Ridley Scott’s House of Gucci revolves around the iconic Italian fashion empire Gucci. It is based on Sara Gay Forden’s book titled “The House of Gucci: A Sensational Story of Murder, Madness, Glamour and Greed”. Lady Gaga plays the character Patrizia Reggiani, wife of Maurizio Gucci that has been portrayed by Adam Driver. The film showcases how the two include in fight for power, money to be the true force of the Italian luxury label. House of Gucci: Ridley Scott Hits Back at the Criticism From the Gucci Estate About His Upcoming Biographical Crime Film.

Expectations were sky-high for House of Gucci after knowing its stellar star cast. The film also featured Jared Leto, Jeremy Irons, Al Pacino and Salma Hayek. However, this film about the Gucci dynasty has failed to impress critics. Neither the performances nor the narrative could manage to leave an impressive remark. Take a look at what critics had to say about the film.

Los Angeles Times – “House of Gucci” will surely do its part to burnish the brand, even as it gleefully airs two decades’ worth of dirty (but still utterly fabulous) laundry. But Scott, now 83 and an ever more clear-eyed, dispassionate observer of how power and industry operate behind closed doors, doesn’t go out of his way to fetishize the inventory.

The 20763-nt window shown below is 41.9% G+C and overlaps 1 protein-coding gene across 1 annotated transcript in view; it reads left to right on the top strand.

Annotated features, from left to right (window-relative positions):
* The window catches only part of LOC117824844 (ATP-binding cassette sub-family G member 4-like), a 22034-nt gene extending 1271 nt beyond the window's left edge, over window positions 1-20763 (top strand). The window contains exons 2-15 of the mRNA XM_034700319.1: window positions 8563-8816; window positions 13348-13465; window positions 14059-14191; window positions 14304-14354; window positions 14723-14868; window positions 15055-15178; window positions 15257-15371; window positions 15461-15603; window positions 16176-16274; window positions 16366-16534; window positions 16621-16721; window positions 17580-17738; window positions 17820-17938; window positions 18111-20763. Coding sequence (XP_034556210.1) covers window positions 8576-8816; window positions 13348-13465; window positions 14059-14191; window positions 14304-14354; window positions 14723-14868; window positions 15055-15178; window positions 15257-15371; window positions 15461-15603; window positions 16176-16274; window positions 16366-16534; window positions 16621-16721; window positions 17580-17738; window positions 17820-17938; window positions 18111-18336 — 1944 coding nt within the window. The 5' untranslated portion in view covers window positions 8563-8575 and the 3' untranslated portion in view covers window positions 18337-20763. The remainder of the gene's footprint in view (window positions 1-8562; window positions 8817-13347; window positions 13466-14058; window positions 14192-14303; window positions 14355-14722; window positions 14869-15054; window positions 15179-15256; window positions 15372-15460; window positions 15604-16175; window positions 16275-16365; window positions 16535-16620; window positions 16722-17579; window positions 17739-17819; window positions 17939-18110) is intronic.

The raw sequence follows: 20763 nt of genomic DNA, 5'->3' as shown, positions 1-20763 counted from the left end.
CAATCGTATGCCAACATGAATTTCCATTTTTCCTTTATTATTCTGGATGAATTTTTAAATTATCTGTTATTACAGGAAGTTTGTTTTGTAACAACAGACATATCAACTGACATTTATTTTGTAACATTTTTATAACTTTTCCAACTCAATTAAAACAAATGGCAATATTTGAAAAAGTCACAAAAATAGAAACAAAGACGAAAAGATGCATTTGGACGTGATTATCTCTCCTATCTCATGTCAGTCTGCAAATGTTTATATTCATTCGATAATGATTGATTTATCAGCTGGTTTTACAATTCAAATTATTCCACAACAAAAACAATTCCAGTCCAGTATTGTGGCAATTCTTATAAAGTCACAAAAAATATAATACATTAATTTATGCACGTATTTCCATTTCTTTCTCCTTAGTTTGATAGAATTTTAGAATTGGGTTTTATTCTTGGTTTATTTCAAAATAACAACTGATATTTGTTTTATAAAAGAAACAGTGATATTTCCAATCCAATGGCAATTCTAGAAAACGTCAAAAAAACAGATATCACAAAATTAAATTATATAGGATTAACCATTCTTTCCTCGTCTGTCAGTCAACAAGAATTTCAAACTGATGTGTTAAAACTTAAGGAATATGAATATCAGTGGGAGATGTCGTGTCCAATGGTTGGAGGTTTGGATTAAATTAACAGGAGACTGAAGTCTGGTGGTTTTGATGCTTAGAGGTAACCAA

IGN – With that casting of Gaga as Reggiani, there shouldn’t even be a question that the movie’s point of view belongs to her, yet it surprisingly does not. While it opens and closes with Maurizio on the day of his murder, the narrative is so scattershot in trying to service its large celebrity cast that there’s no clairty about exactly whose version of the events this is supposed to be.

The Hollywood Reporter – Ridley Scott’s film is a trashtacular watch that I wouldn’t have missed for the world. But it fails to settle on a consistent tone — overlong and undisciplined as it careens between high drama and opera buffa.

The National News – If House of Gucci disappoints, it’s in the final act. The film runs to 158 minutes – its overlong running time hardly a surprise, given that everything else herein is overblown – and it can’t quite sustain the momentum all the way to the end.

Variety – Scott, working from a shrewdly layered script by Becky Johnston and Roberto Bentivegna, directs with a tone of deadpan puckish gravitas. Spanking the action along with Italian pop songs and snippets of opera, he stages each scene in an impeccable, neoclassical head-on way that has no ironic distance yet creates space for the suck-in-your-breath comedy of scandalous behavior.

The New Yorker – “House of Gucci” is Gaga’s movie, and she tears into it with an exuberant yet precise ferocity. She is the main reason why the movie at times transcends the limits of its scripted action.

(The above story first appeared on LatestLY on Nov 23, 2021 04:26 PM IST. For more news and updates on politics, world, sports, entertainment and lifestyle, log on to our website latestly.com).